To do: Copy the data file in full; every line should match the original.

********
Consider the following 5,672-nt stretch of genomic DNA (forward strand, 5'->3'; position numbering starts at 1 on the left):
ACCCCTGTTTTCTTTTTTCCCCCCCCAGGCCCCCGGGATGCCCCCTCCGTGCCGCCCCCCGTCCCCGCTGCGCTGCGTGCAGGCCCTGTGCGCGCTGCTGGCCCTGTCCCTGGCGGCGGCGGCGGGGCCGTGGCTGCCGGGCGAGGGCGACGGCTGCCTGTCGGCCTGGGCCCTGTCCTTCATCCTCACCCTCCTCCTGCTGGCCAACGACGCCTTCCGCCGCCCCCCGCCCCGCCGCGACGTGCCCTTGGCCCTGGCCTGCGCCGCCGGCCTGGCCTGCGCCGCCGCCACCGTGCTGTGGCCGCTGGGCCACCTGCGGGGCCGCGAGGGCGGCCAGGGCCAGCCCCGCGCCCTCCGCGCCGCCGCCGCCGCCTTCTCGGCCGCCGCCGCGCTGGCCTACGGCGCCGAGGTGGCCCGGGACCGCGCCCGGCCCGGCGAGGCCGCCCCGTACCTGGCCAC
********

Consider the following 5,672-nt stretch of genomic DNA (forward strand, 5'->3'; position numbering starts at 1 on the left):
ACCCCTGTTTTCTTTTTTCCCCCCCCAGGCCCCCGGGATGCCCCCTCCGTGCCGCCCCCCGTCCCCGCTGCGCTGCGTGCAGGCCCTGTGCGCGCTGCTGGCCCTGTCCCTGGCGGCGGCGGCGGGGCCGTGGCTGCCGGGCGAGGGCGACGGCTGCCTGTCGGCCTGGGCCCTGTCCTTCATCCTCACCCTCCTCCTGCTGGCCAACGACGCCTTCCGCCGCCCCCCGCCCCGCCGCGACGTGCCCTTGGCCCTGGCCTGCGCCGCCGGCCTGGCCTGCGCCGCCGCCACCGTGCTGTGGCCGCTGGGCCACCTGCGGGGCCGCGAGGGCGGCCAGGGCCAGCCCCGCGCCCTCCGCGCCGCCGCCGCCGCCTTCTCGGCCGCCGCCGCGCTGGCCTACGGCGCCGAGGTGGCCCGGGACCGCGCCCGGCCCGGCGAGGCCGCCCCGTACCTGGCCAC